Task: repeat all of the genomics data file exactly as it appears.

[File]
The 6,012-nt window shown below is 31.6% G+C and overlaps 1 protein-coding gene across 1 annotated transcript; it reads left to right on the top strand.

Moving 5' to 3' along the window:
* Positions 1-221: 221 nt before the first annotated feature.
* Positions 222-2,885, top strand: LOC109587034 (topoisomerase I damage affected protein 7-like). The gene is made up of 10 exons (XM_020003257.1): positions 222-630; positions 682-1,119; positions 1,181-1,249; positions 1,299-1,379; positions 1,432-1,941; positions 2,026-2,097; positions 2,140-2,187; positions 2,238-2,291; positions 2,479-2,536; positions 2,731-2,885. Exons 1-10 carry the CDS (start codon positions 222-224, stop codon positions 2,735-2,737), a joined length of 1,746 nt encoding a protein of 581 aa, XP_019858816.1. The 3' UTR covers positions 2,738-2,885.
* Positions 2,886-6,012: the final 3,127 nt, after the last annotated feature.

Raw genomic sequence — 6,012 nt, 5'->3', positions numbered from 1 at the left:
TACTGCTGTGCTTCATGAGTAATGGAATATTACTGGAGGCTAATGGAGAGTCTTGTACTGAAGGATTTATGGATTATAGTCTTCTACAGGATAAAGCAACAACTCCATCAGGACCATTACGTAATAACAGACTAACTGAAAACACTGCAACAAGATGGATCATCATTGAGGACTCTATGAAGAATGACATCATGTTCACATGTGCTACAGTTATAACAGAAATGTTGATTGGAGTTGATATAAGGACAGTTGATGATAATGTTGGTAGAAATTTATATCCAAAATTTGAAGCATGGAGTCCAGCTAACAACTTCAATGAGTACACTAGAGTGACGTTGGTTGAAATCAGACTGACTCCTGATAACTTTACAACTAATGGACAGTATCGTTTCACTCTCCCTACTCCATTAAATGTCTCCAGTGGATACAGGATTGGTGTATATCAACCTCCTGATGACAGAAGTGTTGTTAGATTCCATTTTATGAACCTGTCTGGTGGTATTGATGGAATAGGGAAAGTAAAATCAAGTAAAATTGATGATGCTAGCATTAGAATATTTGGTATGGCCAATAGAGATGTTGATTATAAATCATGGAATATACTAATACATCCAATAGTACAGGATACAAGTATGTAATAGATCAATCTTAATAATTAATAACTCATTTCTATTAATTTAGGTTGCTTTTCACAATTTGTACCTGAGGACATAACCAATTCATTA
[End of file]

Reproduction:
The 6,012-nt window shown below is 31.6% G+C and overlaps 1 protein-coding gene across 1 annotated transcript; it reads left to right on the top strand.

Moving 5' to 3' along the window:
* Positions 1-221: 221 nt before the first annotated feature.
* Positions 222-2,885, top strand: LOC109587034 (topoisomerase I damage affected protein 7-like). The gene is made up of 10 exons (XM_020003257.1): positions 222-630; positions 682-1,119; positions 1,181-1,249; positions 1,299-1,379; positions 1,432-1,941; positions 2,026-2,097; positions 2,140-2,187; positions 2,238-2,291; positions 2,479-2,536; positions 2,731-2,885. Exons 1-10 carry the CDS (start codon positions 222-224, stop codon positions 2,735-2,737), a joined length of 1,746 nt encoding a protein of 581 aa, XP_019858816.1. The 3' UTR covers positions 2,738-2,885.
* Positions 2,886-6,012: the final 3,127 nt, after the last annotated feature.

Raw genomic sequence — 6,012 nt, 5'->3', positions numbered from 1 at the left:
TACTGCTGTGCTTCATGAGTAATGGAATATTACTGGAGGCTAATGGAGAGTCTTGTACTGAAGGATTTATGGATTATAGTCTTCTACAGGATAAAGCAACAACTCCATCAGGACCATTACGTAATAACAGACTAACTGAAAACACTGCAACAAGATGGATCATCATTGAGGACTCTATGAAGAATGACATCATGTTCACATGTGCTACAGTTATAACAGAAATGTTGATTGGAGTTGATATAAGGACAGTTGATGATAATGTTGGTAGAAATTTATATCCAAAATTTGAAGCATGGAGTCCAGCTAACAACTTCAATGAGTACACTAGAGTGACGTTGGTTGAAATCAGACTGACTCCTGATAACTTTACAACTAATGGACAGTATCGTTTCACTCTCCCTACTCCATTAAATGTCTCCAGTGGATACAGGATTGGTGTATATCAACCTCCTGATGACAGAAGTGTTGTTAGATTCCATTTTATGAACCTGTCTGGTGGTATTGATGGAATAGGGAAAGTAAAATCAAGTAAAATTGATGATGCTAGCATTAGAATATTTGGTATGGCCAATAGAGATGTTGATTATAAATCATGGAATATACTAATACATCCAATAGTACAGGATACAAGTATGTAATAGATCAATCTTAATAATTAATAACTCATTTCTATTAATTTAGGTTGCTTTTCACAATTTGTACCTGAGGACATAACCAATTCATTA